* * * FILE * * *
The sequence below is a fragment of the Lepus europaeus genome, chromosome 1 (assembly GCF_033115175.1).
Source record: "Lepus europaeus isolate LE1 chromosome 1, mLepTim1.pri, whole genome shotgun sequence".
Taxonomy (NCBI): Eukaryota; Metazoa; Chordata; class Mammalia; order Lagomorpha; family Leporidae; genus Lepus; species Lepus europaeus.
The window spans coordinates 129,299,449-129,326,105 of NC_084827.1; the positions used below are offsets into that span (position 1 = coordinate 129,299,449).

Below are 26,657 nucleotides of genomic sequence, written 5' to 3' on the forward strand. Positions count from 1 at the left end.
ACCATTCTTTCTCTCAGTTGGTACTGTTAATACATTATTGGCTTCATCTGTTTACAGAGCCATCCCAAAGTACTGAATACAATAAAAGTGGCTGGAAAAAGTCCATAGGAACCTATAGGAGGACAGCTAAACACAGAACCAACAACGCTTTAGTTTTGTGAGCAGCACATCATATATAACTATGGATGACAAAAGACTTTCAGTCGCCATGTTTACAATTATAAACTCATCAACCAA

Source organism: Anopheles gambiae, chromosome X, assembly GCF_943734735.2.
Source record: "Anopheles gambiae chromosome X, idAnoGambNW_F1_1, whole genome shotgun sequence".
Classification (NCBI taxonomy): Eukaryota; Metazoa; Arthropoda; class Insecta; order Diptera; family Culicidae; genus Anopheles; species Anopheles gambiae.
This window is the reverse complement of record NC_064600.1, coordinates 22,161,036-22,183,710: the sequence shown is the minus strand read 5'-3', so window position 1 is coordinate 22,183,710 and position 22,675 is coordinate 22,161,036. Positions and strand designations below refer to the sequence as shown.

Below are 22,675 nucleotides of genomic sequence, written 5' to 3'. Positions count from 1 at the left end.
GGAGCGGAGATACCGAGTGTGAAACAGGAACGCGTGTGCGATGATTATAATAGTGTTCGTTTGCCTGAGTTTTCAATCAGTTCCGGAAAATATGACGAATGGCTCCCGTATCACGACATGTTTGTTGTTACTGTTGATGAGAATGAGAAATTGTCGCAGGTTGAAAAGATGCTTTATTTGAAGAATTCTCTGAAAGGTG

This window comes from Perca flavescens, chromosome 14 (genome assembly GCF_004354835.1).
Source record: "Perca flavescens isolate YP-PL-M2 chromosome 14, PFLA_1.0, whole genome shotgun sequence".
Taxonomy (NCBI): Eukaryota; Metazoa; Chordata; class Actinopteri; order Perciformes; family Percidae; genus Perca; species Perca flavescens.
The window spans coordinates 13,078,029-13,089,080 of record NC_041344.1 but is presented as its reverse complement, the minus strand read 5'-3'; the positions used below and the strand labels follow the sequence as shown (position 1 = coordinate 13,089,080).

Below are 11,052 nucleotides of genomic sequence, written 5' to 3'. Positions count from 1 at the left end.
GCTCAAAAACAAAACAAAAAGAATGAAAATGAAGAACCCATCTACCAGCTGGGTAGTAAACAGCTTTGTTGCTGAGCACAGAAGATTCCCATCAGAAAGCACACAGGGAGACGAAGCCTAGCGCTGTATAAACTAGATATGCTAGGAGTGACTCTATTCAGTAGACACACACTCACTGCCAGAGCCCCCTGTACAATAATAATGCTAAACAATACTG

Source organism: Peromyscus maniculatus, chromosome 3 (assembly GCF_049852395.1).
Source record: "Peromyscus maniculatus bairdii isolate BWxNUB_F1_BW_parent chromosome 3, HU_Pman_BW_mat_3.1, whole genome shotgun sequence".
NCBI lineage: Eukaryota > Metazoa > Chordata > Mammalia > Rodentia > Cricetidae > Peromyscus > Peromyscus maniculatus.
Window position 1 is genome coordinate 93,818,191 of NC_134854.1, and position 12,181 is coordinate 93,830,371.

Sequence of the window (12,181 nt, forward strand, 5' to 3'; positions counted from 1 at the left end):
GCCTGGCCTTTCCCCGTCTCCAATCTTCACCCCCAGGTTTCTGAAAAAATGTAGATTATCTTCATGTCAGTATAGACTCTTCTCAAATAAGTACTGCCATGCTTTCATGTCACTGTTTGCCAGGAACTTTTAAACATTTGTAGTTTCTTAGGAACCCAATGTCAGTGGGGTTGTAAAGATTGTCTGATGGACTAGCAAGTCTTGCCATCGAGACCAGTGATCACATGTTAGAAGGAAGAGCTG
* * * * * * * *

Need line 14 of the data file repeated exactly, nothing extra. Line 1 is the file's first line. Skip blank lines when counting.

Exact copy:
Source record: "Perca flavescens isolate YP-PL-M2 chromosome 14, PFLA_1.0, whole genome shotgun sequence".